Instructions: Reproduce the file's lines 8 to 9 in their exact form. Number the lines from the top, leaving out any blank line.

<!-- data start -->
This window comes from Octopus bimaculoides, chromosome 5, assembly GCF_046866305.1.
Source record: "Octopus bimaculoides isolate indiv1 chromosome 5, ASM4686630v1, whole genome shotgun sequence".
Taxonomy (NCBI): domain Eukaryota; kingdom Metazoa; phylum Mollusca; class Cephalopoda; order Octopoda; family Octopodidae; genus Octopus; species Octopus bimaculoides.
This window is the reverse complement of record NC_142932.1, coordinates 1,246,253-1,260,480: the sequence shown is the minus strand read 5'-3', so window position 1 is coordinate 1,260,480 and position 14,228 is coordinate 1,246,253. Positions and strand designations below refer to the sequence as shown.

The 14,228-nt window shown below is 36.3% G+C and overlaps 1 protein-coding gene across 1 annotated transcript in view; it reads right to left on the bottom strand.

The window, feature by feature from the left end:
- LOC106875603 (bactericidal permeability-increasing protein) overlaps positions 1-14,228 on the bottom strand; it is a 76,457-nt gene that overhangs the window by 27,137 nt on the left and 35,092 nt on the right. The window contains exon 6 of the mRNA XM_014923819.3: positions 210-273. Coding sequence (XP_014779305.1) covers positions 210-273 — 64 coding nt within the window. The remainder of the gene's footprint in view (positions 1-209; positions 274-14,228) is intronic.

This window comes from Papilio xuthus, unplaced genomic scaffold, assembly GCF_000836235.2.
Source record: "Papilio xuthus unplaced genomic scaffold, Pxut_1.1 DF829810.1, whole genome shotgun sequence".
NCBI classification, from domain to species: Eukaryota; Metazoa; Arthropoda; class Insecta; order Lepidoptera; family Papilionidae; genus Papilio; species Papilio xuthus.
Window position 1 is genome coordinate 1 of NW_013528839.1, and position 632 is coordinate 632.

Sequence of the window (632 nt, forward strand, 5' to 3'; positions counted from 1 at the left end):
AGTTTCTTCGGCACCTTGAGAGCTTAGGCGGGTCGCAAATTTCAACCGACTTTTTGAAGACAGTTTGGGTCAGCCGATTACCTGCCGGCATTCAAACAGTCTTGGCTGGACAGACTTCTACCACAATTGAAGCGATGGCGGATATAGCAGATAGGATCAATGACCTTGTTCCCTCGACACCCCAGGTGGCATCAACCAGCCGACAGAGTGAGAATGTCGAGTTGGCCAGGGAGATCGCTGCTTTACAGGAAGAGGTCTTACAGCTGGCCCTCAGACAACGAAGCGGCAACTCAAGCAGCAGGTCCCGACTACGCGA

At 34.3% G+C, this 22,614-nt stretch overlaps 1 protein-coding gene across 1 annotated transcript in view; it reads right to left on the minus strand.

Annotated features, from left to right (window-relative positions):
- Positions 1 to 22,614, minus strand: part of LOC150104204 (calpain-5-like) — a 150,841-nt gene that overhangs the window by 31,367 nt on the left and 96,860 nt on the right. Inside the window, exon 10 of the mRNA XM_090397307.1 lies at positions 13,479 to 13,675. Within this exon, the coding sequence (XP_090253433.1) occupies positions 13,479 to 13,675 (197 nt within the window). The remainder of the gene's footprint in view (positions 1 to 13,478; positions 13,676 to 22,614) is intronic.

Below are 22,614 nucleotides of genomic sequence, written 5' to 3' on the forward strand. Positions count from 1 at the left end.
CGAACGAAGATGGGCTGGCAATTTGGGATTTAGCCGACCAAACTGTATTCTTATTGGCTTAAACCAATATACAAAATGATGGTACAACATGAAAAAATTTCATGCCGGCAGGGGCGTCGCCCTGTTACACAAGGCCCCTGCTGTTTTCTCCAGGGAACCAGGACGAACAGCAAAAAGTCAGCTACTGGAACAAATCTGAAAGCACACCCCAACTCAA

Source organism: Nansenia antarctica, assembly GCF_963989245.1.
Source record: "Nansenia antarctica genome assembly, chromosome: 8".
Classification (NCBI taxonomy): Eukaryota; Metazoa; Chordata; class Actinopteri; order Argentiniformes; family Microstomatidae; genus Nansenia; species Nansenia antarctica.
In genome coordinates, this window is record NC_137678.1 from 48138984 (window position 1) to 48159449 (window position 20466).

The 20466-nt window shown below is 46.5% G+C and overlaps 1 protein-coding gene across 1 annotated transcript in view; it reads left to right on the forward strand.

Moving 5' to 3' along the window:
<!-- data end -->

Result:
This window comes from Papilio xuthus, unplaced genomic scaffold, assembly GCF_000836235.2.
Source record: "Papilio xuthus unplaced genomic scaffold, Pxut_1.1 DF829810.1, whole genome shotgun sequence".